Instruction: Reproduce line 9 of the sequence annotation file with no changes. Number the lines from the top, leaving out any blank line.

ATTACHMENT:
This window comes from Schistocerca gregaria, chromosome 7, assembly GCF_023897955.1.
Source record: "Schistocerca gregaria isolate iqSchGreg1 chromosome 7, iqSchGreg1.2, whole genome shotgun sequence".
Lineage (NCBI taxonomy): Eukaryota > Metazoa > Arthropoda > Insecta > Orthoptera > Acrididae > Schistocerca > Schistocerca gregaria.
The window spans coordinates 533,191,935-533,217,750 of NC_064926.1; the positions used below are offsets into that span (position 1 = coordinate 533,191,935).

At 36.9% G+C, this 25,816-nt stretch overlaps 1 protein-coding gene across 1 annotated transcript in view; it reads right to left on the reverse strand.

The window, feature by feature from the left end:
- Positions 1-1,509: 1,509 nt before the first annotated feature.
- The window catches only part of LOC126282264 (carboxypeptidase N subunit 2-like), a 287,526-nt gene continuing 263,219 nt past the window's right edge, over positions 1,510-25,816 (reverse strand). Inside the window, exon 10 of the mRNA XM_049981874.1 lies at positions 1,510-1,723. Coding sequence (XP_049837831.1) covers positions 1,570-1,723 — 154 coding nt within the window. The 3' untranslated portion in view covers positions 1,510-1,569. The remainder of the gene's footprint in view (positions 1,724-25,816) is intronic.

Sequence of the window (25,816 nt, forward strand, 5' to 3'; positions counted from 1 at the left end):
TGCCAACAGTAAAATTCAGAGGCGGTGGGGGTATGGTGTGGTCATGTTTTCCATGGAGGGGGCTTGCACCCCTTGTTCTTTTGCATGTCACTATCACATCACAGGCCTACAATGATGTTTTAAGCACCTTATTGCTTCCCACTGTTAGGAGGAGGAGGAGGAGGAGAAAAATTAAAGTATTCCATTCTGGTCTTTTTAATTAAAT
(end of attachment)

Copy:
Sequence of the window (25,816 nt, forward strand, 5' to 3'; positions counted from 1 at the left end):